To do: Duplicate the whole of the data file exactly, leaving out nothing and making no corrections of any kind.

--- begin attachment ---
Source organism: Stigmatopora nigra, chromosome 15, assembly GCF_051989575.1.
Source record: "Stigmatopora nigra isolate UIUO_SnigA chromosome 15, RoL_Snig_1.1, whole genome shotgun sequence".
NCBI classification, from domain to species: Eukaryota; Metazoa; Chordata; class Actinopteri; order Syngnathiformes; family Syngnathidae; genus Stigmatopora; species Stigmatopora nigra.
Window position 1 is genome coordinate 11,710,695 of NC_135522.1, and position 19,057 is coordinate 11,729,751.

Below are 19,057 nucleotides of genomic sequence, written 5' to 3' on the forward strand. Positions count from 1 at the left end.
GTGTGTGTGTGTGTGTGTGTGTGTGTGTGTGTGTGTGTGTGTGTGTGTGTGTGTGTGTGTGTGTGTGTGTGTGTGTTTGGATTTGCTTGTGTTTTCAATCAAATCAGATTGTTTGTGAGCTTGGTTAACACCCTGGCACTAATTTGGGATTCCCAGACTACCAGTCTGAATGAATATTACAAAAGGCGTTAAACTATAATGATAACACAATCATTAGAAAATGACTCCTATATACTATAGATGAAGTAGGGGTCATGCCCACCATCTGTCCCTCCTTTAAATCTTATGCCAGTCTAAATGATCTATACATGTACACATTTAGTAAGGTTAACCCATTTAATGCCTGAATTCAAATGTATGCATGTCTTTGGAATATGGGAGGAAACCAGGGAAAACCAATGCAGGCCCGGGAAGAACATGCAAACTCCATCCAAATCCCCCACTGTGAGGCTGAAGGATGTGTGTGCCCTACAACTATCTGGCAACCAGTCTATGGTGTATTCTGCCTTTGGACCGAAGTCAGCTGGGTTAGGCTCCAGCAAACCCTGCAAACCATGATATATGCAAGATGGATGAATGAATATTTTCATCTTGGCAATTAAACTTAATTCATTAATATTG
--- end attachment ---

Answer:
Source organism: Stigmatopora nigra, chromosome 15, assembly GCF_051989575.1.
Source record: "Stigmatopora nigra isolate UIUO_SnigA chromosome 15, RoL_Snig_1.1, whole genome shotgun sequence".
NCBI classification, from domain to species: Eukaryota; Metazoa; Chordata; class Actinopteri; order Syngnathiformes; family Syngnathidae; genus Stigmatopora; species Stigmatopora nigra.
Window position 1 is genome coordinate 11,710,695 of NC_135522.1, and position 19,057 is coordinate 11,729,751.

Below are 19,057 nucleotides of genomic sequence, written 5' to 3' on the forward strand. Positions count from 1 at the left end.
GTGTGTGTGTGTGTGTGTGTGTGTGTGTGTGTGTGTGTGTGTGTGTGTGTGTGTGTGTGTGTGTGTGTGTGTGTGTTTGGATTTGCTTGTGTTTTCAATCAAATCAGATTGTTTGTGAGCTTGGTTAACACCCTGGCACTAATTTGGGATTCCCAGACTACCAGTCTGAATGAATATTACAAAAGGCGTTAAACTATAATGATAACACAATCATTAGAAAATGACTCCTATATACTATAGATGAAGTAGGGGTCATGCCCACCATCTGTCCCTCCTTTAAATCTTATGCCAGTCTAAATGATCTATACATGTACACATTTAGTAAGGTTAACCCATTTAATGCCTGAATTCAAATGTATGCATGTCTTTGGAATATGGGAGGAAACCAGGGAAAACCAATGCAGGCCCGGGAAGAACATGCAAACTCCATCCAAATCCCCCACTGTGAGGCTGAAGGATGTGTGTGCCCTACAACTATCTGGCAACCAGTCTATGGTGTATTCTGCCTTTGGACCGAAGTCAGCTGGGTTAGGCTCCAGCAAACCCTGCAAACCATGATATATGCAAGATGGATGAATGAATATTTTCATCTTGGCAATTAAACTTAATTCATTAATATTG